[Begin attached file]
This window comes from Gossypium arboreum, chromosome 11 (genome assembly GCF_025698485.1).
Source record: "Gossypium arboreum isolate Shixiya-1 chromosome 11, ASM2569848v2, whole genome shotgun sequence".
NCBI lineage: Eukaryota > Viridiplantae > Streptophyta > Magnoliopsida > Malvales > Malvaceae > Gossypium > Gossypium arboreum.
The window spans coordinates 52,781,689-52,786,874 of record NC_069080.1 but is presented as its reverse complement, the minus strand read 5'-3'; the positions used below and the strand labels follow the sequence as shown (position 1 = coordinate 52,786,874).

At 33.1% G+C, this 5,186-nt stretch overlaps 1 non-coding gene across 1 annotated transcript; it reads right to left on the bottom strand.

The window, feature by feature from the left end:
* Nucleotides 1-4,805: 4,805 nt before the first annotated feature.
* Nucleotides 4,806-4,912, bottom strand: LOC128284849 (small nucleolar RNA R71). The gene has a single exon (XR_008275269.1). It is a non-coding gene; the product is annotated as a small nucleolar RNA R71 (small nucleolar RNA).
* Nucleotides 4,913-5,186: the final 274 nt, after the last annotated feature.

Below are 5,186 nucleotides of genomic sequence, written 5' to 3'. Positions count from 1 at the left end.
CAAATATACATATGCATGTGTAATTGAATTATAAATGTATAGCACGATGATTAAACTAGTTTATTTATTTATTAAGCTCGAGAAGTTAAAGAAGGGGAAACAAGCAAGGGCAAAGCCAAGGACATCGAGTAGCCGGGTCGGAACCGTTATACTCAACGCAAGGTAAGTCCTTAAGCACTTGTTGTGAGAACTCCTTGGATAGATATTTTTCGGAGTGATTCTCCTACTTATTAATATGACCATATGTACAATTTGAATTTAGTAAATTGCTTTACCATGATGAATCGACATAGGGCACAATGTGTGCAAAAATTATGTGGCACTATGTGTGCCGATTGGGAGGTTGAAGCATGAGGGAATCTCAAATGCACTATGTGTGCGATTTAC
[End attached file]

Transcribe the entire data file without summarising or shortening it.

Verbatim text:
This window comes from Gossypium arboreum, chromosome 11 (genome assembly GCF_025698485.1).
Source record: "Gossypium arboreum isolate Shixiya-1 chromosome 11, ASM2569848v2, whole genome shotgun sequence".
NCBI lineage: Eukaryota > Viridiplantae > Streptophyta > Magnoliopsida > Malvales > Malvaceae > Gossypium > Gossypium arboreum.
The window spans coordinates 52,781,689-52,786,874 of record NC_069080.1 but is presented as its reverse complement, the minus strand read 5'-3'; the positions used below and the strand labels follow the sequence as shown (position 1 = coordinate 52,786,874).

At 33.1% G+C, this 5,186-nt stretch overlaps 1 non-coding gene across 1 annotated transcript; it reads right to left on the bottom strand.

The window, feature by feature from the left end:
* Nucleotides 1-4,805: 4,805 nt before the first annotated feature.
* Nucleotides 4,806-4,912, bottom strand: LOC128284849 (small nucleolar RNA R71). The gene has a single exon (XR_008275269.1). It is a non-coding gene; the product is annotated as a small nucleolar RNA R71 (small nucleolar RNA).
* Nucleotides 4,913-5,186: the final 274 nt, after the last annotated feature.

Below are 5,186 nucleotides of genomic sequence, written 5' to 3'. Positions count from 1 at the left end.
CAAATATACATATGCATGTGTAATTGAATTATAAATGTATAGCACGATGATTAAACTAGTTTATTTATTTATTAAGCTCGAGAAGTTAAAGAAGGGGAAACAAGCAAGGGCAAAGCCAAGGACATCGAGTAGCCGGGTCGGAACCGTTATACTCAACGCAAGGTAAGTCCTTAAGCACTTGTTGTGAGAACTCCTTGGATAGATATTTTTCGGAGTGATTCTCCTACTTATTAATATGACCATATGTACAATTTGAATTTAGTAAATTGCTTTACCATGATGAATCGACATAGGGCACAATGTGTGCAAAAATTATGTGGCACTATGTGTGCCGATTGGGAGGTTGAAGCATGAGGGAATCTCAAATGCACTATGTGTGCGATTTAC